BRASILIA Brazilian President Dilma Rousseff's government rejected new accusations on Thursday that her election was illegally funded with graft money and expressed confidence it can block an attempt to impeach her.
Executives from Brazil's second-largest engineering company testified that Rousseff's 2014 re-election campaign was partly funded by kickbacks from large infrastructure projects, according to a report by the Folha de S. Paulo newspaper.
The testimony, part of a plea bargain with 11 executives of builder Andrade Gutierrez, would be the strongest link yet between Rousseff's campaign and a widening corruption investigation that has toppled her associates and dozens of other political and corporate officials.
The main opposition party PSDB has demanded that electoral authorities strike down Rousseff's 2014 victory and call for new elections later this year. The effort is separate from ongoing impeachment proceedings in Congress over allegations Rousseff manipulated budgetary accounts to boost her 2014 re-election campaign.
Uncertainty over the leftist leader's future has riled Brazilian markets, with investors banking on more business-friendly policies if she is removed. Risk consultancy Eurasia sees 75 percent odds Rousseff will not finish her term as she battles impeachment, a deep recession and a Zika virus outbreak as Brazil prepares to host the Olympic Games in August.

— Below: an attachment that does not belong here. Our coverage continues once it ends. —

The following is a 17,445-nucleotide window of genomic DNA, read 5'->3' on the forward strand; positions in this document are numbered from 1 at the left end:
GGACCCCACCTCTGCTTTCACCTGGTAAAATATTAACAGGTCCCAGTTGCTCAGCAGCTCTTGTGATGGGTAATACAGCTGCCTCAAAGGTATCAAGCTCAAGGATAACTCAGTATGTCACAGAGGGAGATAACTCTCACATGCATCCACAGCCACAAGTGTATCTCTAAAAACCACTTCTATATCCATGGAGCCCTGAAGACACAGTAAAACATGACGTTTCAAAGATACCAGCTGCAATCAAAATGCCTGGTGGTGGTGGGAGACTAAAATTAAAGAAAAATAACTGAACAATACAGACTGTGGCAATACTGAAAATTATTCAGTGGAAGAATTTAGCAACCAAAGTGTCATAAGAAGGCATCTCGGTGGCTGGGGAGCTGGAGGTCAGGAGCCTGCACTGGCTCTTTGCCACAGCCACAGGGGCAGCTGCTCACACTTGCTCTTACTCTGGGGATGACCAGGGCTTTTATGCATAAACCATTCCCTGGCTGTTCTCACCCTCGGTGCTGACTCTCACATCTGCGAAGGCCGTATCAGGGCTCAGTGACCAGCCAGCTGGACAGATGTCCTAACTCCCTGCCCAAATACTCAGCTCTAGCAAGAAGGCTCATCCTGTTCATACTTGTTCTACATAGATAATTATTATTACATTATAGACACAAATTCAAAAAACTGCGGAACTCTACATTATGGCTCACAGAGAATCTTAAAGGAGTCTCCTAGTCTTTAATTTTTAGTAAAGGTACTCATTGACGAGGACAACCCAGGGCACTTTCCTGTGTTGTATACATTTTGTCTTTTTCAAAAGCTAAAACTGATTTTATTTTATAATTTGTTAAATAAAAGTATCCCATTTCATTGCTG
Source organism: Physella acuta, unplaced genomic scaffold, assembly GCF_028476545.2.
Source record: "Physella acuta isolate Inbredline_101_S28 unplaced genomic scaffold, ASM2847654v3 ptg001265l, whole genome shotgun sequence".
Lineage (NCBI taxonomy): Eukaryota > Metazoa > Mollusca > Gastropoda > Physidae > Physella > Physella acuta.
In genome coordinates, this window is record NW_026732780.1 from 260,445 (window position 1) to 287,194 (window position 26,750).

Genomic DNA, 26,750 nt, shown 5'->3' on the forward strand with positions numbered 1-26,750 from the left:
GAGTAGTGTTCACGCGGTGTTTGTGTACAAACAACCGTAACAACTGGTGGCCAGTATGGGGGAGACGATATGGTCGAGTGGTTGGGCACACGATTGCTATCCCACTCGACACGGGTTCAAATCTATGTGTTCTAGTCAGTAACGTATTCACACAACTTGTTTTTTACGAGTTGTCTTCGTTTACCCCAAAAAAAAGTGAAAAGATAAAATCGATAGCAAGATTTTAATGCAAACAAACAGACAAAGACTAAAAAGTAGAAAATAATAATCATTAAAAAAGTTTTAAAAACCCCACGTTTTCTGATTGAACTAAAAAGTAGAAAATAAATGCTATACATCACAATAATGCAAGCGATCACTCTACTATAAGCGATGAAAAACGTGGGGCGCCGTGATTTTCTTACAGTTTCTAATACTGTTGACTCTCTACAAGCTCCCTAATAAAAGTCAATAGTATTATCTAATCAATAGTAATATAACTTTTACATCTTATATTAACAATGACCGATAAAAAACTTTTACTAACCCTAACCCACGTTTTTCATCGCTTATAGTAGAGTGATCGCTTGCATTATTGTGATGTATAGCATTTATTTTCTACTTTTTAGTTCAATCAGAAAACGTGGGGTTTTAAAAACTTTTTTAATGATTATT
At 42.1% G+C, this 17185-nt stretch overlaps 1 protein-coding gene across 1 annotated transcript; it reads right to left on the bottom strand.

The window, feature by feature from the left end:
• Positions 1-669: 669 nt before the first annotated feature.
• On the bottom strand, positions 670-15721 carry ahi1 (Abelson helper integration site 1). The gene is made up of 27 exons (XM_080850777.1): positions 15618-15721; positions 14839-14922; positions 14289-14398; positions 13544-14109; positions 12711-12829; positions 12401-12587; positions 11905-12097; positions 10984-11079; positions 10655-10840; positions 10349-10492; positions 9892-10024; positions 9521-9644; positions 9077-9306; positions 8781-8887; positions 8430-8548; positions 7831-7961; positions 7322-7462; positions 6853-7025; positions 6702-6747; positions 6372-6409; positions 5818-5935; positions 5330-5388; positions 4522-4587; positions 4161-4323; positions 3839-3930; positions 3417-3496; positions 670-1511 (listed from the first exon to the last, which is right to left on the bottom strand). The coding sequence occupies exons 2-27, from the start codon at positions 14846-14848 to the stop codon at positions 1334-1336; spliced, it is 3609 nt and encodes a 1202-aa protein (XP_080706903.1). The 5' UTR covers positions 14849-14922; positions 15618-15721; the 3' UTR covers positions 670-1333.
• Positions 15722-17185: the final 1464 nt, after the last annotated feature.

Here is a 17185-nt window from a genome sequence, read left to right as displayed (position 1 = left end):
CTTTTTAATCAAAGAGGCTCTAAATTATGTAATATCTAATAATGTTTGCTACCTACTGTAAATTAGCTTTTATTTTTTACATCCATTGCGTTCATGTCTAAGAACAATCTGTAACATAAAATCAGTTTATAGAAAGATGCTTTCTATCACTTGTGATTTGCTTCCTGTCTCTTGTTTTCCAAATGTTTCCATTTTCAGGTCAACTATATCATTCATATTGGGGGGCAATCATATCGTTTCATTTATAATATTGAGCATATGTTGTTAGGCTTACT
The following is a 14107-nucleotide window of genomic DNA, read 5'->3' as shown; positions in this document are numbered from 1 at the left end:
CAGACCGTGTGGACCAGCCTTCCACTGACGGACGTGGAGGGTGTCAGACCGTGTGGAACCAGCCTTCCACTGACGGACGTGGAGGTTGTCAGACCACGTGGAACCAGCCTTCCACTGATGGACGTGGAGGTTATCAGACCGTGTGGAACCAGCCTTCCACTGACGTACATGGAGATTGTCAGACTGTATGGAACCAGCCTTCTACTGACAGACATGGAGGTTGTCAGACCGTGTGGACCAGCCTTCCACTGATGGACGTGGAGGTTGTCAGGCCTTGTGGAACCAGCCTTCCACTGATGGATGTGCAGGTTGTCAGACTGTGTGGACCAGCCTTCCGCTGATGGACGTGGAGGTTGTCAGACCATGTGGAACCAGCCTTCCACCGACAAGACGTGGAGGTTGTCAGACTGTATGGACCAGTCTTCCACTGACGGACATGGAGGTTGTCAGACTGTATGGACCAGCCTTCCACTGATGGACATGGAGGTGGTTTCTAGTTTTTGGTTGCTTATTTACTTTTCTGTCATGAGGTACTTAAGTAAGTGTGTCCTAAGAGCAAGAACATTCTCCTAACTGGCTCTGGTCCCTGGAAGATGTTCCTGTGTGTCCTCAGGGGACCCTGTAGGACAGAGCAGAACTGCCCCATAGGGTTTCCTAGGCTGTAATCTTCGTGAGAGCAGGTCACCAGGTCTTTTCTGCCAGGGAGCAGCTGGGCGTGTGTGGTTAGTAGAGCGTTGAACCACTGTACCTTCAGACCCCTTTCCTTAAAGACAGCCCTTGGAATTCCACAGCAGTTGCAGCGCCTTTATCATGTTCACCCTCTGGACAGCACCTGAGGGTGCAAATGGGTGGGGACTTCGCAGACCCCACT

Rousseff's Workers' Party and her spokesman Edinho Silva, who was her campaign treasurer, rejected the new allegations as false and said all campaign donations were legal and duly reported to electoral authorities. They also dismiss the alleged irregularities in the impeachment effort.
Rousseff, Brazil's first female president, slammed the deliberate leaks to the media of plea bargain testimony obtained by prosecutors and said the disclosures were politically motivated to oust her.
"The use of selective leaks is clearly aimed at creating the conditions for a coup," she said in a speech to women's rights groups, once again using language that increasingly portrays efforts to oust her as unconstitutional. "The leaks have gone too far."
An impeachment committee is expected to recommend to the lower house of Congress next week that Rousseff be impeached for hiding overruns in the government budget to boost her re-election prospects. A vote in the full chamber is expected in 10 days.
Brazil's attorney general Jose Eduardo Cardozo told foreign reporters on Thursday the government is absolutely confident it can muster enough votes to prevent impeachment based on its conviction the president committed no impeachable crime.
The Andrade Gutierrez executives said bribes were paid to win contracts in projects, including the Angra 3 nuclear power station, the Belo Monte hydroelectric dam and three stadiums built for the soccer World Cup held in Brazil in 2014, Folha reported.
The alleged bribes are similar to those first uncovered in the far-reaching graft probe around state-oil company Petroleo Brasileiro SA, or Petrobras.
Plea bargain deals are confidential in Brazil until the testimonies are accepted as evidence by a judge. Andrade Gutierrez declined to comment.
(Reporting by Silvio Cascione and Anthony Boadle; Editing by David Gregorio and Andrew Hay)
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